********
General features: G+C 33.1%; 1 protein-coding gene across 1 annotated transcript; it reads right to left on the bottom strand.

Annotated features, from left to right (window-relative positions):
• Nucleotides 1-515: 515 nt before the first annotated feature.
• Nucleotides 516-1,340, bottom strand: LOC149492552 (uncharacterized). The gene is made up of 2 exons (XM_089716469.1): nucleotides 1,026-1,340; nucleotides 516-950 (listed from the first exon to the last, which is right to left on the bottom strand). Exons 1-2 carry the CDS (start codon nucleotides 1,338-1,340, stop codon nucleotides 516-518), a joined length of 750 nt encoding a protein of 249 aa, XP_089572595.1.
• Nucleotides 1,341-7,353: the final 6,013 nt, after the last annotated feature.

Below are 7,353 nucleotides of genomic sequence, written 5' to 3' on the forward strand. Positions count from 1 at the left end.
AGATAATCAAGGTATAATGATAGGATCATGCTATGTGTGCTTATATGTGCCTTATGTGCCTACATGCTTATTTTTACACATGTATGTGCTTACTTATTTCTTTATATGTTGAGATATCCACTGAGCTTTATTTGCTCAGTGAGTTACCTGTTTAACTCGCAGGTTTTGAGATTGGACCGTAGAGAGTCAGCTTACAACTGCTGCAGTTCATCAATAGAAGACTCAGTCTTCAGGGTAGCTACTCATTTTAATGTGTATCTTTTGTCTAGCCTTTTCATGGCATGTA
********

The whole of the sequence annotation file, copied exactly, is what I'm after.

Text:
General features: G+C 33.1%; 1 protein-coding gene across 1 annotated transcript; it reads right to left on the bottom strand.

Annotated features, from left to right (window-relative positions):
• Nucleotides 1-515: 515 nt before the first annotated feature.
• Nucleotides 516-1,340, bottom strand: LOC149492552 (uncharacterized). The gene is made up of 2 exons (XM_089716469.1): nucleotides 1,026-1,340; nucleotides 516-950 (listed from the first exon to the last, which is right to left on the bottom strand). Exons 1-2 carry the CDS (start codon nucleotides 1,338-1,340, stop codon nucleotides 516-518), a joined length of 750 nt encoding a protein of 249 aa, XP_089572595.1.
• Nucleotides 1,341-7,353: the final 6,013 nt, after the last annotated feature.

Below are 7,353 nucleotides of genomic sequence, written 5' to 3' on the forward strand. Positions count from 1 at the left end.
AGATAATCAAGGTATAATGATAGGATCATGCTATGTGTGCTTATATGTGCCTTATGTGCCTACATGCTTATTTTTACACATGTATGTGCTTACTTATTTCTTTATATGTTGAGATATCCACTGAGCTTTATTTGCTCAGTGAGTTACCTGTTTAACTCGCAGGTTTTGAGATTGGACCGTAGAGAGTCAGCTTACAACTGCTGCAGTTCATCAATAGAAGACTCAGTCTTCAGGGTAGCTACTCATTTTAATGTGTATCTTTTGTCTAGCCTTTTCATGGCATGTA